Agencies Must Understand True Costs to Save Long-Term

The good news? Coming up with reliable cost estimates isn’t as complicated as you think.

To cut costs, agencies first need to know what their costs are -- what’s driving costs and, more importantly, what’s needlessly driving costs higher than necessary. But in this area, we’re often flying blind. Some agencies and programs can’t tell you with any reliability what their activities cost. The good news is coming up with reliable estimates of what things cost isn’t complicated. But it’s an important first step in finding ways to cut budgets responsibly in a time of unprecedented budget uncertainty.

Do you know what’s driving the costs of your programs? Is there a cheaper way to get the job done? Could you recover some of your costs through reimbursement or some other means? Too often, the answer is: we don’t know. And GAO’s reporting on this particular issue bears this out. As they write in their audit of the government’s financial statements, “Unreliable cost information affects the federal government’s ability to control and reduce costs, assess performance, evaluate programs, and set fees to recover costs where required or authorized.”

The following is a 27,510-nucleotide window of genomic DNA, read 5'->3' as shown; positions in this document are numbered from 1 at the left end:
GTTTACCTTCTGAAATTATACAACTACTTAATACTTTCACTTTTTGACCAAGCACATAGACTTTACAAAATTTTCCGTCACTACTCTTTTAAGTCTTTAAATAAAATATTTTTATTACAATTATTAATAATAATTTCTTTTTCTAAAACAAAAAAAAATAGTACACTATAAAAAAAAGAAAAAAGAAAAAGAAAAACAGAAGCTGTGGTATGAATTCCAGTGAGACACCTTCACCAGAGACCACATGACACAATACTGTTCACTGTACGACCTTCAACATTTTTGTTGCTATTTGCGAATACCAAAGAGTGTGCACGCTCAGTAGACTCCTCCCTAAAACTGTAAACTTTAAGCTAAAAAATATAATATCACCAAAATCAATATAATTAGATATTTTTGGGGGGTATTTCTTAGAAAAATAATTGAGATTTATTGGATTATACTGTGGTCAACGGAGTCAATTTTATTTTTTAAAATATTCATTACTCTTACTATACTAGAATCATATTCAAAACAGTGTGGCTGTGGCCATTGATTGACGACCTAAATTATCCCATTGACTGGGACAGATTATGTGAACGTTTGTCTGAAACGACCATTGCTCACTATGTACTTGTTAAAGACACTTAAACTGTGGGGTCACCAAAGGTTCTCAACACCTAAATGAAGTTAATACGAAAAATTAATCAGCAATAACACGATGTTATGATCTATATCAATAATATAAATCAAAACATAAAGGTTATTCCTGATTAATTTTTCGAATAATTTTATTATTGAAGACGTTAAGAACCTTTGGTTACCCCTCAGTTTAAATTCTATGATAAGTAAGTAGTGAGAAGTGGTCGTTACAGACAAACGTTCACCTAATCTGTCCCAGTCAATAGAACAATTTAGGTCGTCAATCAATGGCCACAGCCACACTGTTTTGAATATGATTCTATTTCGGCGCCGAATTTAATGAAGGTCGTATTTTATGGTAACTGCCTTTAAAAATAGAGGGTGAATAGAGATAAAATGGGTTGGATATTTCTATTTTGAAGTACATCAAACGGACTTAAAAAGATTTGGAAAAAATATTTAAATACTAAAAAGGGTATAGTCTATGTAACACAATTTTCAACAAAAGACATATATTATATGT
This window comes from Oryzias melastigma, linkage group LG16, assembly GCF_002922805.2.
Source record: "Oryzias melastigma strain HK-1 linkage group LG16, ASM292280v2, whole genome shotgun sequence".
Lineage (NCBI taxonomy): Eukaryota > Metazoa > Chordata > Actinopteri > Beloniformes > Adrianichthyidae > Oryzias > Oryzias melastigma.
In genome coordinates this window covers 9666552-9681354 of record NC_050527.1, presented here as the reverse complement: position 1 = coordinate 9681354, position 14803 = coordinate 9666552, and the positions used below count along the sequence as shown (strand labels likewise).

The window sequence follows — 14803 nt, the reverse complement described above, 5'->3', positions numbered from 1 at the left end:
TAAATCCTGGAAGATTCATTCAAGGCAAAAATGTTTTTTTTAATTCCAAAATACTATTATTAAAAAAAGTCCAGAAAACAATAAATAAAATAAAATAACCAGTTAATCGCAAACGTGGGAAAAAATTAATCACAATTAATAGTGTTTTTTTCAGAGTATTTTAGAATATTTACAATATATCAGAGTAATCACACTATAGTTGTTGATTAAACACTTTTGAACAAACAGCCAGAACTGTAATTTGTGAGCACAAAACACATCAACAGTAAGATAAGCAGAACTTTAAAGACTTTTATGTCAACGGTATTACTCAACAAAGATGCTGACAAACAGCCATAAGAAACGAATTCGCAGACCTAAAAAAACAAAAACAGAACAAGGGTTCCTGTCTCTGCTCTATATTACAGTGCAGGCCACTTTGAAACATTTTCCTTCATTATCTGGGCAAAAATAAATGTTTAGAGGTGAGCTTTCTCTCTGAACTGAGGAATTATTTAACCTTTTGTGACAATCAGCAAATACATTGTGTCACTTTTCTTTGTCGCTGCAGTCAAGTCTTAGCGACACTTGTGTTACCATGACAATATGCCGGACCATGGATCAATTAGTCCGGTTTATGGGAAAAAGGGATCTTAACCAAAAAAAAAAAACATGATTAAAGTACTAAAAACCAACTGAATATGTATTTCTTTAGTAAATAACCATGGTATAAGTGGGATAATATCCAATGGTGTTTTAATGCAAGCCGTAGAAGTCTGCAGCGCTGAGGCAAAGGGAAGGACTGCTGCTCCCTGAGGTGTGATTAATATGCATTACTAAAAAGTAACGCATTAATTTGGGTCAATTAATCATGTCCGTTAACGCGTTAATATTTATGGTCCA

At Grant Thornton, we survey chief management officers throughout government to document and analyze their major challenges. In virtually every case, CXOs tell us management challenge number one is the budget -- making do with less. Whether under a continuing resolution, post sequestration, or even if sequestration is avoided, cuts are coming. Before picking up the budget axe, agencies need to take a hard look at what’s driving their costs and where cutting will do the least damage.

Whether you’re a department or agency, a major program, or a small office, a few simple steps can help you measure your costs and find ways to cut or recover them with the least amount of pain. Analyzing the relationship between an agency’s mission, its goals, objectives, and work activities gives leaders and managers the insights they need to surgically weed out ineffective, duplicate or unnecessary functions from their organizations. And if you are not taking the time to make careful cost cutting choices based on reliable data, you’re performing surgery with a blindfold on. For more information visit grantthornton.com/publicsector.